Investors dream of getting into a promising stock early before it goes on a rocket ride. In hindsight, plenty of investors are kicking themselves for not seeing the potential of Apple Inc. (NASDAQ: AAPL) in 1984, or Amazon.com Inc. (NASDAQ: AMZN) in 1997.
The problem with that kind of rear-view mirror thinking is that a company’s potential isn’t always obvious in the early days, after an IPO. But these days, there is a theme of growing electrification as the world moves toward cleaner energy, and Freyr Battery SA (NYSE: FREY) could be in a good position as an early-stage company to benefit from that conversion.
Norway-based Freyr charged 33.19% higher the week ended June 30, as the company said that it had assembled and successfully charged its first semi-automated lithium-ion battery unit cells at a Norwegian facility.
Handing Out Samples Later This Year
In a statement, Freyr CEO Tom Einar Jensen said the successful tests pave the way for the company to ramp up process automation, battery cell production, and testing of cells it produced. Jensen said the company anticipates supplying customers with samples in the second half of this year.
He also noted an “increasingly robust pipeline of customer opportunities and use cases for our products.”
Shares gapped up and closed 20.26% higher following that announcement. The next day, Freyr presented its first “capital markets” day at the New York Stock Exchange, in what was a pitch to attract further investment. As more analysts and investors heard what the company had to say, the stock bolted another 3% higher on June 30.
Weekly trading volume was triple the average.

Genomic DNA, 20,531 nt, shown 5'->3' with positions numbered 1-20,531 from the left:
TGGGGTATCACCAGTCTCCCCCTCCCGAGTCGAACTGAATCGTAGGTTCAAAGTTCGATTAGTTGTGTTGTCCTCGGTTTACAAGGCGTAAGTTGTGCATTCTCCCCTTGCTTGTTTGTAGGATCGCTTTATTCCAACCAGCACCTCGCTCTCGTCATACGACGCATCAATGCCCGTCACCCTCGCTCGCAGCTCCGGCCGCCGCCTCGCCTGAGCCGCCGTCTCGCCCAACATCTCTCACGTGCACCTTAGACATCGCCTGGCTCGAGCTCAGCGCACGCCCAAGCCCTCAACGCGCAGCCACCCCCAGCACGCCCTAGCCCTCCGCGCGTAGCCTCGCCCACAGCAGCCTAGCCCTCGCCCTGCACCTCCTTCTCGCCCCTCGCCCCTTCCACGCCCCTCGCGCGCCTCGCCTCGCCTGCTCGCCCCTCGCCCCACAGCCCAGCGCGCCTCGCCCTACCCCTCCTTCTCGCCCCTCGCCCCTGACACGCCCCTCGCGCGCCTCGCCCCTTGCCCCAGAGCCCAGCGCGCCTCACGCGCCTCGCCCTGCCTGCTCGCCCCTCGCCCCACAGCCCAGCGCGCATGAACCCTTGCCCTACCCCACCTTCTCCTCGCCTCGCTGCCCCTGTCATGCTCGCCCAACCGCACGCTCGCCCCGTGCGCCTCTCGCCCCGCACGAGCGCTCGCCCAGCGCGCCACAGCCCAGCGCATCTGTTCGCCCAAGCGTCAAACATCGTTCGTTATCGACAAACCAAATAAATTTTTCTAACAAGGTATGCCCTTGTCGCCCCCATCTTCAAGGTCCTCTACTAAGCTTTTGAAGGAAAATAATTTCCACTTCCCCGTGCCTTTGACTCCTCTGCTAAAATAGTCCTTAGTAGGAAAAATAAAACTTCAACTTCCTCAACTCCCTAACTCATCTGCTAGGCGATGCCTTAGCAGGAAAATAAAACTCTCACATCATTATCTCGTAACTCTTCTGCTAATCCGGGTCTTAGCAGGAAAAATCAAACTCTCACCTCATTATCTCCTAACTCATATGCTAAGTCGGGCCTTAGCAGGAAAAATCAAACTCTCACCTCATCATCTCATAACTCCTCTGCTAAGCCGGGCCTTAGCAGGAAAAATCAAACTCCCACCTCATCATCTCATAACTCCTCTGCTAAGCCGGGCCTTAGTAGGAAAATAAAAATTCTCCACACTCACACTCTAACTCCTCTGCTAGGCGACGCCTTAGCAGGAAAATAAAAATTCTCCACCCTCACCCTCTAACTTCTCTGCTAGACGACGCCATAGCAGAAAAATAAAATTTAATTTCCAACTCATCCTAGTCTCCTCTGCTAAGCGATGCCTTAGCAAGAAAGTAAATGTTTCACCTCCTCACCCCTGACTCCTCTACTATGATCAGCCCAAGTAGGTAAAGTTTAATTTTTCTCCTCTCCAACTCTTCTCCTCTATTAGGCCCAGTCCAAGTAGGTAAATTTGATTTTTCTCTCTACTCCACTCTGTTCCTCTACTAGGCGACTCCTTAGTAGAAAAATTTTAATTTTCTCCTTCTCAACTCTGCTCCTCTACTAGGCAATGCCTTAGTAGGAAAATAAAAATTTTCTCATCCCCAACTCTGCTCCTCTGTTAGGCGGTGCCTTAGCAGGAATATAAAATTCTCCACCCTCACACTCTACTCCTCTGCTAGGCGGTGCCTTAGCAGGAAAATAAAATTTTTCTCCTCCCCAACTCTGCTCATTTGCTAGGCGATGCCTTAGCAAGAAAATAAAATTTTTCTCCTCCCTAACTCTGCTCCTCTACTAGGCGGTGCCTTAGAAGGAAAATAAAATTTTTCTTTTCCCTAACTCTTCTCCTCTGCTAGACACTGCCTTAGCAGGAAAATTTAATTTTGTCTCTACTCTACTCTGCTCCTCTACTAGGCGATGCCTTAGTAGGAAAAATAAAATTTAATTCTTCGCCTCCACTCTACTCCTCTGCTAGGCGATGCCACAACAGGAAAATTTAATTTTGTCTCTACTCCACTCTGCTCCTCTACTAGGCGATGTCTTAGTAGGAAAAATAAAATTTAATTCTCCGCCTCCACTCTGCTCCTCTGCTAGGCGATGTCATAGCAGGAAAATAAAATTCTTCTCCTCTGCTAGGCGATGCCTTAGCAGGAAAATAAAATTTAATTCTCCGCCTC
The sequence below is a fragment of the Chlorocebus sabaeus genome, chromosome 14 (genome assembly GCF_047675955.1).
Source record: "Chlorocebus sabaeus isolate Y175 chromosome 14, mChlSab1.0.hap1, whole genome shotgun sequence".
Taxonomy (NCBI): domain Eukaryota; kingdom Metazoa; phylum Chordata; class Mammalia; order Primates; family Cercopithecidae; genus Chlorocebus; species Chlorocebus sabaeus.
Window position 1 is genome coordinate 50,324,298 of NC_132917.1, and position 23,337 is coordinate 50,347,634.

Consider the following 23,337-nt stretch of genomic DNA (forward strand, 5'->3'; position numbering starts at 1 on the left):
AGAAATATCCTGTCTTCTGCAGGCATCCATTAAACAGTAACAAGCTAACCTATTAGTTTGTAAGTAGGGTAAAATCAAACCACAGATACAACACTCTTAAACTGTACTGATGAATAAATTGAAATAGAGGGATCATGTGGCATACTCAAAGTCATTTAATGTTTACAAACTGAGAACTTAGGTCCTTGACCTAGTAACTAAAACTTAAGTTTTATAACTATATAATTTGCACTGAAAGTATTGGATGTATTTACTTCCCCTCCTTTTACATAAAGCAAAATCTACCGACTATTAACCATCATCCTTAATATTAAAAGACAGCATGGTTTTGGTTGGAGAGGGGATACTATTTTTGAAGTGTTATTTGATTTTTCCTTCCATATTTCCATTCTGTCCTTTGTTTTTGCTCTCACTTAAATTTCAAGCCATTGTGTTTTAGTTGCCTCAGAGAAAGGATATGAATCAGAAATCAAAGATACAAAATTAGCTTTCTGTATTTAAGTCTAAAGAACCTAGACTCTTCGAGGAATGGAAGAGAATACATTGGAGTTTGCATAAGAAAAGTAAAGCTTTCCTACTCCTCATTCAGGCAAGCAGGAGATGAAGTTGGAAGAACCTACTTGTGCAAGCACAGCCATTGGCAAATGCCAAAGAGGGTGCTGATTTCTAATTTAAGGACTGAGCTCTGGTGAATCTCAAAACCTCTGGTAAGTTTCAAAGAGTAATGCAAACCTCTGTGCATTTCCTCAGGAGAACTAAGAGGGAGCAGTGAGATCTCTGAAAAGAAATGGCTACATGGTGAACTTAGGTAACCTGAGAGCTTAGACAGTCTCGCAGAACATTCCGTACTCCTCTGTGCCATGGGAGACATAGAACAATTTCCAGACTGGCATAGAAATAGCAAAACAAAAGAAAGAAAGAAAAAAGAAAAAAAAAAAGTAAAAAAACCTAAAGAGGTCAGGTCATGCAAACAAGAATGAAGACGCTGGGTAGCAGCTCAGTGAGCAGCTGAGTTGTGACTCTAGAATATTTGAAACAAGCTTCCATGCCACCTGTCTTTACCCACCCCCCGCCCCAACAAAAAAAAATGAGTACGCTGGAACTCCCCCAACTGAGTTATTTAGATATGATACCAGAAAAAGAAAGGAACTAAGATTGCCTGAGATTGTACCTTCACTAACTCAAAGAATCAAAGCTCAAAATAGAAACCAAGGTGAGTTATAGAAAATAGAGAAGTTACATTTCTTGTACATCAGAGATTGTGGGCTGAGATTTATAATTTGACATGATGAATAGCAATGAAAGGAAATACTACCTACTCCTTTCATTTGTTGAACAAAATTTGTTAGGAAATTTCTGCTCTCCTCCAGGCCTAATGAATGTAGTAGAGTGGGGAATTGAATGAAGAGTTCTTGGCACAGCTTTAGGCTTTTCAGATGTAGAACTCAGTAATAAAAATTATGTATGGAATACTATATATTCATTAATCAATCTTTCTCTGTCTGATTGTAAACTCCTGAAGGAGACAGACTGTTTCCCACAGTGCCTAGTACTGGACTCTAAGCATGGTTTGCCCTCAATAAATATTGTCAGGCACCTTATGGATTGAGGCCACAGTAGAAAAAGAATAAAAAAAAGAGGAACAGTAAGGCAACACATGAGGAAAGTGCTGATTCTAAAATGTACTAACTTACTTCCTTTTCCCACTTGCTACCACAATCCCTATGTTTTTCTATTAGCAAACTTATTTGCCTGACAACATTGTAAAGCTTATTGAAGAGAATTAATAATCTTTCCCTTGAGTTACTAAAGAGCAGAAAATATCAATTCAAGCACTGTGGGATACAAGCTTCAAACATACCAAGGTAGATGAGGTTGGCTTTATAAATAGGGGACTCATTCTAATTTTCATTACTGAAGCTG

Increasing Production Speed & Yield
Among items in the NYSE presentation was Jensen’s statement that the company is moving toward a totally automated process, which will increase production speed and yields.
That’s important because as Jensen also showed in his presentation, batteries are literally everywhere in the process of electrification, or transitioning to clean-energy alternatives.
Applications include transportation, heating, and industrial processes, which are in the process of moving from fossil fuel-based systems to electric-powered systems.
The company has yet to show any revenue, as its operations are financed through post-IPO offerings, additional rounds of private equity, and grants from Norwegian governmental entities. Analysts don’t expect the company to be profitable either this year or next, but the upside trade for the week ending June 30 is a pretty good indication that investors view Freyr as an early opportunity.
U.S. Factory In The Works
In his NYSE presentation, Jenner mentioned the company’s planned U.S. gigafactory that will be built in Coweta County, Georgia. The company is also exploring a potential gigafactory site in Vaasa, Finland, but batteries produced at the U.S. site will qualify for subsidies under the Inflation Reduction Act.
A gigafactory is a large-scale facility that produces batteries, typically for electric vehicles and energy storage.
The NYSE presentation revealed other companies that Freyr has partnered with as it produces the batteries and brings them to market. Investor and miner Glencore plc (OTCMKTS: GLNCY), which is a financial backer of Freyr, is part of the consortium, as are Nidec Corp. (OTCMKTS: NJDCY), Siemens AG (OTCMKTS: SIEGY) and Caterpillar Inc. (NYSE: CAT).
Capital Spending Focused On 3 Projects
In its pitch to investors, the company, which went public in February 2021 via a SPAC merger, emphasized that it ended the first quarter with $475 million in cash.
Its 2023 capital expenditures are focused on three main projects: Its customer qualification plant in Norway, where it verifies product suitability; the Georgia Giga America plant, and maintaining progress at its Giga Arctic facility in Norway. This will be the company’s first full-scale battery manufacturing facility.
With no earnings and no revenue, and losses forecast into the foreseeable future, Freyr is a poster child for a speculative stock. In general, it’s wise to focus on companies that already have a robust revenue stream, and steady profitability is even better.
However, investors frequently like the idea of getting in early on a stock whose future appears lucrative. A company like Freyr could easily become an acquisition target of any number of companies needing batteries. The list of eventual suitors could include global automakers, utilities, or big industrial companies.